What does a precautionary approach to re-zoning mean in the draft District Plans?

We have heard anecdotally that the precautionary approach referred to in the draft District Plans may be interpreted differently by different councils. For developers this lack of certainty will be a challenge and an opportunity to influence outcomes.

Last week Geoff Roberts from Greater Sydney Commission addressed these concerns. He said that the Greater Sydney Commission does not expect councils to stop progressing re-zonings or development applications while the District Plans are finalised.

Both councils and developers have an interest in getting certainty from the Greater Sydney Commission, even before the District Plans are finalised.

We recommend developers keep channels of communication open with their advisers, because each local council can interpret the precautionary approach in its own way so developers can't assume that one analysis will be shared by all councils.

The coming months will be a period of flux and transition so developers and councils need to work closely together to ensure the outcomes they are seeking meet their needs.

Collaboration areas - watch this space

The draft District Plans have identified Collaboration Areas where significant productivity, liveability or sustainability outcomes can be achieved through the collaboration of different levels of government and the private sector.

In the Bradfield Oration on 19 October 2016, Lucy Turnbull said

"...the time has come for us to rethink how the Government interacts with the private sector on major city-shaping projects. ... I have found the formalistic structure and probity rules around normal conversation and engagement with people who are often the innovators and deliverers of creative, better solutions for our city – who often happen to be in the building development industry – can be constraining. Particularly on issues such as affordable housing, carbon neutrality and high quality urban design, we need to ensure that we have a culture that encourages communication and collaboration that promotes private sector innovation too."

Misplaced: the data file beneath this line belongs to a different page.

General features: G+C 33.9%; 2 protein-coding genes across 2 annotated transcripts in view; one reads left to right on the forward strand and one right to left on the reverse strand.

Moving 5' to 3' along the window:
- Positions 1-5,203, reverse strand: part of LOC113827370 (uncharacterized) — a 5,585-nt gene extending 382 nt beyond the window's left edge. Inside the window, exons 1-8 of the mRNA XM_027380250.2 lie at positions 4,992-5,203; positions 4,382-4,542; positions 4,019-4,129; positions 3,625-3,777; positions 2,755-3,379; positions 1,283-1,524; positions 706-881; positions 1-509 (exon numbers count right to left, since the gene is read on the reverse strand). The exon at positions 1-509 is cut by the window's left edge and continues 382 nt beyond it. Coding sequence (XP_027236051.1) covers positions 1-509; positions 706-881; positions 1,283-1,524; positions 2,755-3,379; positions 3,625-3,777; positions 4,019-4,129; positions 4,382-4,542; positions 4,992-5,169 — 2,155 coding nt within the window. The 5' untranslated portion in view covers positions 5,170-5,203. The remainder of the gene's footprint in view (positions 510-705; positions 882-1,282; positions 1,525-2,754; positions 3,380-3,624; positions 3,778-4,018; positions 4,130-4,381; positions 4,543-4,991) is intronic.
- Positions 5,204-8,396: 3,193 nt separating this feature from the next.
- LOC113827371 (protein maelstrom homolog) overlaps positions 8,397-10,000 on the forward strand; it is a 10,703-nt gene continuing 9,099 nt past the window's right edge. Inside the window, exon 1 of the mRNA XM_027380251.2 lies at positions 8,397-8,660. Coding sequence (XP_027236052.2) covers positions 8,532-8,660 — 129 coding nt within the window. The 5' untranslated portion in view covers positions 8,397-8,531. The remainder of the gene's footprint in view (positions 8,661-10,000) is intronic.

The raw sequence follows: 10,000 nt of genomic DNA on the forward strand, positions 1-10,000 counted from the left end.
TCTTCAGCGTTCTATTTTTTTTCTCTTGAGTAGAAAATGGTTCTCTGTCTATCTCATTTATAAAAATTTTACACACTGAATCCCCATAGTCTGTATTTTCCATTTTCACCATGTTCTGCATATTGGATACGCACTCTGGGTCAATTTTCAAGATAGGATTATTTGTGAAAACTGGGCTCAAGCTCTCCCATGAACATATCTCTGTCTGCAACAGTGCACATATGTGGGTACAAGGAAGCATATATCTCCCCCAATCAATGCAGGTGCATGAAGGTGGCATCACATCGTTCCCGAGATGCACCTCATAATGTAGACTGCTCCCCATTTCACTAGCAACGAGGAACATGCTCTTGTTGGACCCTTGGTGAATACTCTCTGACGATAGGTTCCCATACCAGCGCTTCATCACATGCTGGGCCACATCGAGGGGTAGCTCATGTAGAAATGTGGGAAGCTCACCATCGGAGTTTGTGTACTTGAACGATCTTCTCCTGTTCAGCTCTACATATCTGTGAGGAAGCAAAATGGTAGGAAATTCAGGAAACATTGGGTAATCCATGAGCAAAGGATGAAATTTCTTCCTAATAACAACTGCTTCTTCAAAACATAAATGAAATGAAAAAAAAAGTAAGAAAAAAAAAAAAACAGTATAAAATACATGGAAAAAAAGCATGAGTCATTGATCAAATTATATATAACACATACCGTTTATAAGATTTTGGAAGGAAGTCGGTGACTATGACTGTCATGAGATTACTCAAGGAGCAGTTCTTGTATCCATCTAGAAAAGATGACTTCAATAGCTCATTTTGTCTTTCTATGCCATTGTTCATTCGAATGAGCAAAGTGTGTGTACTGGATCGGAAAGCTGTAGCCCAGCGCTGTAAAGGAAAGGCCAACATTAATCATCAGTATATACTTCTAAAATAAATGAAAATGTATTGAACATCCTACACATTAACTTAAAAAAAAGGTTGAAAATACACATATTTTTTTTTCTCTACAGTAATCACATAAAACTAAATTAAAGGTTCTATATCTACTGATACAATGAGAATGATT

The regulatory frameworks that govern arrangements between the public sector and the private sector need to be streamlined significantly to create a regime that encourages communication and collaboration between the public and private sector and which promotes private sector innovation too.

There is no doubt a more workable system would benefit the public and the private sector and create greater alignments and opportunities for Government and the private sector to deliver on the vision set out in the draft District Plans.

This may, in time, require a review of the procurement provisions with the Local Government Act which currently apply equally to the purchase of goods (ie. rubbish bins) as to the delivery of large-scale urban renewal projects.

What next?

The Greater Sydney Commission is calling for submissions to inform the next iteration of the draft District Plans.

We will be reviewing the draft District Plans in further detail, and continue to analyse industry commentary and opinions on the key themes and impacts. We know there is already heated debate about the affordable rental housing rates, so we will be focusing on that in more detail. We will share further updates with you.


Clayton Utz communications are intended to provide commentary and general information. They should not be relied upon as legal advice. Formal legal advice should be sought in particular transactions or on matters of interest arising from this bulletin. Persons listed may not be admitted in all states and territories.